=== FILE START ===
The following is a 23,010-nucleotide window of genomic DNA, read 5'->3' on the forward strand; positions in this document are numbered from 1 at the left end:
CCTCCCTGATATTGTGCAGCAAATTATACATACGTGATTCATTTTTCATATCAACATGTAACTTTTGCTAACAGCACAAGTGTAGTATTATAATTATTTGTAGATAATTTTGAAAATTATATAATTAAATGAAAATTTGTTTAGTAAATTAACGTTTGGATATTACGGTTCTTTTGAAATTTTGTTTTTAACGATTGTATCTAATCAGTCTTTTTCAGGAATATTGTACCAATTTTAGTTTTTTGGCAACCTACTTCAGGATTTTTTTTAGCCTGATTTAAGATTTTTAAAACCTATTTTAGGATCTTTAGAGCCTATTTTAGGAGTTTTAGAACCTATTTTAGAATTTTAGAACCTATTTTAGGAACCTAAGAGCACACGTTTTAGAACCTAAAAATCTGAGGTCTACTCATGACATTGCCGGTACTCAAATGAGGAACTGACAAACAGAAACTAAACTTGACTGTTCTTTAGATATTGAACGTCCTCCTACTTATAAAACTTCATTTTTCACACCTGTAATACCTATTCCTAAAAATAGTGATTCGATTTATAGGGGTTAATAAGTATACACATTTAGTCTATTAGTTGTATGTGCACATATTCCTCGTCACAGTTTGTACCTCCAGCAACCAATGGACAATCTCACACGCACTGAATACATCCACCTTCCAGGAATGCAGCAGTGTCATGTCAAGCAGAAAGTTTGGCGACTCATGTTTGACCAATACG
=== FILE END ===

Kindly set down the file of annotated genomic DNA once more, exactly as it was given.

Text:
The following is a 23,010-nucleotide window of genomic DNA, read 5'->3' on the forward strand; positions in this document are numbered from 1 at the left end:
CCTCCCTGATATTGTGCAGCAAATTATACATACGTGATTCATTTTTCATATCAACATGTAACTTTTGCTAACAGCACAAGTGTAGTATTATAATTATTTGTAGATAATTTTGAAAATTATATAATTAAATGAAAATTTGTTTAGTAAATTAACGTTTGGATATTACGGTTCTTTTGAAATTTTGTTTTTAACGATTGTATCTAATCAGTCTTTTTCAGGAATATTGTACCAATTTTAGTTTTTTGGCAACCTACTTCAGGATTTTTTTTAGCCTGATTTAAGATTTTTAAAACCTATTTTAGGATCTTTAGAGCCTATTTTAGGAGTTTTAGAACCTATTTTAGAATTTTAGAACCTATTTTAGGAACCTAAGAGCACACGTTTTAGAACCTAAAAATCTGAGGTCTACTCATGACATTGCCGGTACTCAAATGAGGAACTGACAAACAGAAACTAAACTTGACTGTTCTTTAGATATTGAACGTCCTCCTACTTATAAAACTTCATTTTTCACACCTGTAATACCTATTCCTAAAAATAGTGATTCGATTTATAGGGGTTAATAAGTATACACATTTAGTCTATTAGTTGTATGTGCACATATTCCTCGTCACAGTTTGTACCTCCAGCAACCAATGGACAATCTCACACGCACTGAATACATCCACCTTCCAGGAATGCAGCAGTGTCATGTCAAGCAGAAAGTTTGGCGACTCATGTTTGACCAATACG